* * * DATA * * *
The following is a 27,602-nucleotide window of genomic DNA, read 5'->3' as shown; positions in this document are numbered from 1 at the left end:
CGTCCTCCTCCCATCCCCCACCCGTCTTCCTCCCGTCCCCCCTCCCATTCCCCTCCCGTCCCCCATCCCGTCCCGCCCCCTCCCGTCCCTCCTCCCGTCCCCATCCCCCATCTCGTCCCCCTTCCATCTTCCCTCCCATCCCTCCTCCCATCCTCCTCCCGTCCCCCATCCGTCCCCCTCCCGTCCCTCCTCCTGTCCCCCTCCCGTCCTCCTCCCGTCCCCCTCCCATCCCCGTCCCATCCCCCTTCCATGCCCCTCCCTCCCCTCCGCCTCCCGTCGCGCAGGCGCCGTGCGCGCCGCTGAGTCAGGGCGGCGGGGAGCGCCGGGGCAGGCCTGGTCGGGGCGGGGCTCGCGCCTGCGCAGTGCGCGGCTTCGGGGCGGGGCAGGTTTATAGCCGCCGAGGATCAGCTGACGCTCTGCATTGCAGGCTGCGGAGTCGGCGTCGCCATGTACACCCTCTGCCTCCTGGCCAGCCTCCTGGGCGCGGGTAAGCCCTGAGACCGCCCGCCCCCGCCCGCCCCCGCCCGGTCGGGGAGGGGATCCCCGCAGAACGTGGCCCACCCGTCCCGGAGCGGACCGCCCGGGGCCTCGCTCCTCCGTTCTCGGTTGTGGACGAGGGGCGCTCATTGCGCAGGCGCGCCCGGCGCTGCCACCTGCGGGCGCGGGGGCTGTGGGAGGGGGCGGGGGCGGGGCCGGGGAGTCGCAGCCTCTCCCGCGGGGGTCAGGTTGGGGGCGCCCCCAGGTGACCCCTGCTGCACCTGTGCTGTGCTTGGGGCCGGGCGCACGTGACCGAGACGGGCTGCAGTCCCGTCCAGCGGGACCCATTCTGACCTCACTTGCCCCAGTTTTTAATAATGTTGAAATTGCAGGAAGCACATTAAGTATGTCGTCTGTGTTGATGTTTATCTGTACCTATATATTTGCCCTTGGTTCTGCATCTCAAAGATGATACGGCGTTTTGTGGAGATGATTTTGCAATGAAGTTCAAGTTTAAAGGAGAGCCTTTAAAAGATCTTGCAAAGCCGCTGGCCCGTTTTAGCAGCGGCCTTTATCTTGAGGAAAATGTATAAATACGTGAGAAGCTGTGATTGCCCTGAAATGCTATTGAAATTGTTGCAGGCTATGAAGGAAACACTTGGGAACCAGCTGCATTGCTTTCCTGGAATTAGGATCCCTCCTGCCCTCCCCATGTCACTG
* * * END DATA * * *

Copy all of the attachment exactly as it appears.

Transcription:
The following is a 27,602-nucleotide window of genomic DNA, read 5'->3' as shown; positions in this document are numbered from 1 at the left end:
CGTCCTCCTCCCATCCCCCACCCGTCTTCCTCCCGTCCCCCCTCCCATTCCCCTCCCGTCCCCCATCCCGTCCCGCCCCCTCCCGTCCCTCCTCCCGTCCCCATCCCCCATCTCGTCCCCCTTCCATCTTCCCTCCCATCCCTCCTCCCATCCTCCTCCCGTCCCCCATCCGTCCCCCTCCCGTCCCTCCTCCTGTCCCCCTCCCGTCCTCCTCCCGTCCCCCTCCCATCCCCGTCCCATCCCCCTTCCATGCCCCTCCCTCCCCTCCGCCTCCCGTCGCGCAGGCGCCGTGCGCGCCGCTGAGTCAGGGCGGCGGGGAGCGCCGGGGCAGGCCTGGTCGGGGCGGGGCTCGCGCCTGCGCAGTGCGCGGCTTCGGGGCGGGGCAGGTTTATAGCCGCCGAGGATCAGCTGACGCTCTGCATTGCAGGCTGCGGAGTCGGCGTCGCCATGTACACCCTCTGCCTCCTGGCCAGCCTCCTGGGCGCGGGTAAGCCCTGAGACCGCCCGCCCCCGCCCGCCCCCGCCCGGTCGGGGAGGGGATCCCCGCAGAACGTGGCCCACCCGTCCCGGAGCGGACCGCCCGGGGCCTCGCTCCTCCGTTCTCGGTTGTGGACGAGGGGCGCTCATTGCGCAGGCGCGCCCGGCGCTGCCACCTGCGGGCGCGGGGGCTGTGGGAGGGGGCGGGGGCGGGGCCGGGGAGTCGCAGCCTCTCCCGCGGGGGTCAGGTTGGGGGCGCCCCCAGGTGACCCCTGCTGCACCTGTGCTGTGCTTGGGGCCGGGCGCACGTGACCGAGACGGGCTGCAGTCCCGTCCAGCGGGACCCATTCTGACCTCACTTGCCCCAGTTTTTAATAATGTTGAAATTGCAGGAAGCACATTAAGTATGTCGTCTGTGTTGATGTTTATCTGTACCTATATATTTGCCCTTGGTTCTGCATCTCAAAGATGATACGGCGTTTTGTGGAGATGATTTTGCAATGAAGTTCAAGTTTAAAGGAGAGCCTTTAAAAGATCTTGCAAAGCCGCTGGCCCGTTTTAGCAGCGGCCTTTATCTTGAGGAAAATGTATAAATACGTGAGAAGCTGTGATTGCCCTGAAATGCTATTGAAATTGTTGCAGGCTATGAAGGAAACACTTGGGAACCAGCTGCATTGCTTTCCTGGAATTAGGATCCCTCCTGCCCTCCCCATGTCACTG